LawTalk Blog

Should my doctor have offered me a caesarean section?

The risks and benefits associated with caesarean births

You will no doubt be familiar with the debate surrounding birth and in particular when a woman should be offered a caesarean section as opposed to persisting with a natural birth.  There are some strong opinions often expressed via the media and are more often than not anti caesarean section.

By and large the medical profession do not advocate for caesarean sections except in emergency situations or where a patient has undergone previous caesarean sections.

In a perfect world, where everything would go to plan, there would be little if any necessity for caesarean sections. However, the birth process for some can be a lengthy and complicated event, during which both the mother and baby’s health can be compromised.

In some circumstances, an earlier elective caesarean section would have prevented a poor outcome for the baby which was born naturally but following a prolonged and difficult labour where the oxygen supply to the baby was compromised.

"Whether a caesarean section should have been offered to a patient depends on the individual circumstances."

Legal cases on behalf of children who have suffered brain damage as a result of being deprived of oxygen during the birthing process are difficult, complex and case-specific. A detailed analysis is required of the medical records including the Cardiotocography (CTG) which is used during pregnancy to monitor both the foetal heart and the contractions of the uterus. It is usually only used in the third trimester. Its purpose is to monitor foetal well-being and allow early detection of foetal distress. Other considerations are the mother’s health during the pregnancy and prior medical health, the antenatal medical care and medical care provided during labour.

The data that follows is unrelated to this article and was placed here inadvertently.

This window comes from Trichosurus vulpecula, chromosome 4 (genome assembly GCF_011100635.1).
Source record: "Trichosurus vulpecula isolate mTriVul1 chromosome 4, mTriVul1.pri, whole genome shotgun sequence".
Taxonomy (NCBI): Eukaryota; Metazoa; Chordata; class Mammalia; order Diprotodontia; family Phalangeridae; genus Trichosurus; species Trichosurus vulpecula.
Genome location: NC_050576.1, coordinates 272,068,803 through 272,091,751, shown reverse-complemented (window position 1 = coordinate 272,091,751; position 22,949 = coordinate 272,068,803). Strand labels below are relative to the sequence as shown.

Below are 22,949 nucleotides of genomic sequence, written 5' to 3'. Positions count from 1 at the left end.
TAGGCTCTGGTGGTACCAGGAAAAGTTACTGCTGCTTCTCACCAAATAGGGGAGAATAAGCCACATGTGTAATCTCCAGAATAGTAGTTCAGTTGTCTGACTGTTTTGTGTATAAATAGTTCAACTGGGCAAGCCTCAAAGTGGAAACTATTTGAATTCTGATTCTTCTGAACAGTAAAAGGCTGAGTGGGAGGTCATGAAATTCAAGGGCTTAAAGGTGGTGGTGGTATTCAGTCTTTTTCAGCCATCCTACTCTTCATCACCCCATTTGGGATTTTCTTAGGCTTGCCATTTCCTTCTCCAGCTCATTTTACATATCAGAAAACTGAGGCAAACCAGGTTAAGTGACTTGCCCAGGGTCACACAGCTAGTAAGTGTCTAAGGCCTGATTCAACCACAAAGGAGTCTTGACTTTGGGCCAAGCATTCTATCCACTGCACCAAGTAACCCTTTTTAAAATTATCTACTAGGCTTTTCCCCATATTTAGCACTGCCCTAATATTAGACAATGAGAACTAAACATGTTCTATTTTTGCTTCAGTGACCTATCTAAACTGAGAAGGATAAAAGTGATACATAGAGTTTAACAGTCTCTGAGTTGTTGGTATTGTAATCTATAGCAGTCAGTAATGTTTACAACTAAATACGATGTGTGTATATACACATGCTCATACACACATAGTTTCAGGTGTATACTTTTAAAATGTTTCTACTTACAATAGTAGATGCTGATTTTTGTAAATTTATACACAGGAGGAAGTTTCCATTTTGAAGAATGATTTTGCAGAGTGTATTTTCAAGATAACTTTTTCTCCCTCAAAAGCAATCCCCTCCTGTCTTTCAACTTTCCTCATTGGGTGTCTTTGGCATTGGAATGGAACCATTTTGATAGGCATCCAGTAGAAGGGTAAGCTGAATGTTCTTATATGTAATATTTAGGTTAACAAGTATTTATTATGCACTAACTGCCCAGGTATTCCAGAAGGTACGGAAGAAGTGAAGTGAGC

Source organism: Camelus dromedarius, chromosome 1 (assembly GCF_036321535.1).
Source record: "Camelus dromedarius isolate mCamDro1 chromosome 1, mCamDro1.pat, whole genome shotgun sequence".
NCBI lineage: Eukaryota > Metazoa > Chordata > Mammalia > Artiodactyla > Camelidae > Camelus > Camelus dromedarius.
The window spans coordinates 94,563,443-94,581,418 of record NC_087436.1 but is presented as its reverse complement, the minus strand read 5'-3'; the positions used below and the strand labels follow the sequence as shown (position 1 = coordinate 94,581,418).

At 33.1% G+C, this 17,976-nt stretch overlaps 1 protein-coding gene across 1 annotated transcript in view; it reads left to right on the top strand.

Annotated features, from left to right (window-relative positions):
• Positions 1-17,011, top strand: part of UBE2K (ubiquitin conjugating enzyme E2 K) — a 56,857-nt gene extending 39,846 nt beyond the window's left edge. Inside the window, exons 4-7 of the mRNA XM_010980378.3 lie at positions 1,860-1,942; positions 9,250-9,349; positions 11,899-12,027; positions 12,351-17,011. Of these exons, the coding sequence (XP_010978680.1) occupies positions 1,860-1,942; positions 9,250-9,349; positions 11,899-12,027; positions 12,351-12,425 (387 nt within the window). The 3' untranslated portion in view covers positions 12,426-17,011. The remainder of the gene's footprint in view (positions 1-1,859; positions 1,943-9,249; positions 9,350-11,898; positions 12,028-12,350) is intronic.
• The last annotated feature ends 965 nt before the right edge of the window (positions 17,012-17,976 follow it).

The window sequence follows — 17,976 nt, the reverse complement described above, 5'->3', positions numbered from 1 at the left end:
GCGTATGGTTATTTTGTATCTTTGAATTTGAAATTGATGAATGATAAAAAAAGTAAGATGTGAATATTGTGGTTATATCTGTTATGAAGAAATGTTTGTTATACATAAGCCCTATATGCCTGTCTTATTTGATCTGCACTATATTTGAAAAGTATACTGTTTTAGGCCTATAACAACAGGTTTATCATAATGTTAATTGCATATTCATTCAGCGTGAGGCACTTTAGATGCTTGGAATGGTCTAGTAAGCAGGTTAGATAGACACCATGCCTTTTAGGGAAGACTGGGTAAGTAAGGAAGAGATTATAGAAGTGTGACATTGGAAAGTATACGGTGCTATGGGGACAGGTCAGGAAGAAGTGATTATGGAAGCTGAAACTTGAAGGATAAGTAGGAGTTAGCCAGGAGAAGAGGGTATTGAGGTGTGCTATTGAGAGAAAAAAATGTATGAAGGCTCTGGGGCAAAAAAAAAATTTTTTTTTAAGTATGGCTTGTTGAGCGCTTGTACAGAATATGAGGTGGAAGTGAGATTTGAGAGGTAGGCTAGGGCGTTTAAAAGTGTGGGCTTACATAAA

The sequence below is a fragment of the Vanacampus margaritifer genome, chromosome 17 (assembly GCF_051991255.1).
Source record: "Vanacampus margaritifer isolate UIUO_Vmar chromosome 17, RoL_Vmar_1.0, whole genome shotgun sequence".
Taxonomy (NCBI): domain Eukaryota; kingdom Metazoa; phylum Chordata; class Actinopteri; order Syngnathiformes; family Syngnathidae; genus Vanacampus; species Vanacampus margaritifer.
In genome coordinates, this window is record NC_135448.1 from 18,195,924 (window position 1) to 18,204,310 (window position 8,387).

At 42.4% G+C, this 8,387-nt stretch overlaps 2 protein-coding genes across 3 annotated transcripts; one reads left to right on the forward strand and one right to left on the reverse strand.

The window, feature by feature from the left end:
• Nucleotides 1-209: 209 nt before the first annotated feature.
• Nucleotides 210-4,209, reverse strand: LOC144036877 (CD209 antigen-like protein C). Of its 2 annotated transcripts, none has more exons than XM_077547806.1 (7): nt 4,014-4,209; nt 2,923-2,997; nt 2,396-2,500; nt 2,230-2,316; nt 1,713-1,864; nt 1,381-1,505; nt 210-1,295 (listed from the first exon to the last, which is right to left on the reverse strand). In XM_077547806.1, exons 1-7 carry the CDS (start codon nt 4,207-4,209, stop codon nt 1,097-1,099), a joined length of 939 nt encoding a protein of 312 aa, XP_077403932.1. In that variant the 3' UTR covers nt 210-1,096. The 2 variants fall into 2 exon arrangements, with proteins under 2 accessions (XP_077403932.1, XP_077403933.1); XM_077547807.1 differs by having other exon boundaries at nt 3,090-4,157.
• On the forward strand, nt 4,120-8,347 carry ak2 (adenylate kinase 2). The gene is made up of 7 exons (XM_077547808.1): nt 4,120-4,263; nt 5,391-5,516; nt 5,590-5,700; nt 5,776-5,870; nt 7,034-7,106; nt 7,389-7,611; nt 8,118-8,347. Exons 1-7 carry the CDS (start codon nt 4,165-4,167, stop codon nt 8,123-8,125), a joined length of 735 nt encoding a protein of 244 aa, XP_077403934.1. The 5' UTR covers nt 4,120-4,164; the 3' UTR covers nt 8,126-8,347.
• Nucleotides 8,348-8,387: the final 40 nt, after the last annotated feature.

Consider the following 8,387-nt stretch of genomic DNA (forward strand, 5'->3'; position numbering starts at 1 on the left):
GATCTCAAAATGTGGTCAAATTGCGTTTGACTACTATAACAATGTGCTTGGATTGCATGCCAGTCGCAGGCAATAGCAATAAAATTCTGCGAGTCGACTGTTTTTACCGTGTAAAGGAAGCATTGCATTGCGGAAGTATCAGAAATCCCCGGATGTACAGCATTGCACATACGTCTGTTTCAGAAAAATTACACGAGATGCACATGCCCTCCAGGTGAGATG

Whether a caesarean section should have been offered to a patient depends on the individual circumstances.  It may be that the patient should have been monitored more closely due to high risk factors such as high blood pressure or that the baby was showing signs of foetal distress.

It is necessary to be able to show that the provider of medical care failed to act in a manner that (at the time of the service) was widely accepted in Australia by members of the same profession as competent professional practice and further that this failure, namely the failure to carry out or offer the patient a caesarean section, caused injury to the baby.

If you have any questions or concerns regarding the circumstances of the birth of your child (not only related to caesarean section inquiries) we encourage you to seek experienced legal advice as legal cases in this area of practice are extremely complex and are assessed according to the medical practice at the time of the birth.  Advice at an early stage will also ensure timely access to all of the relevant medical records which are crucial.  

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Get in touch with today's blog writer:
Suzanne Pinyon

Partner in Personal Injury  and  Motor Vehicle Accidents  and  Public Liability

Please note, this Blog is posted in Adelaide, South Australia by Andersons Solicitors. It relates to South Australian legislation. Andersons Solicitors is a medium sized law firm servicing metropolitan Adelaide and regional South Australia across all areas of law for individuals and businesses.

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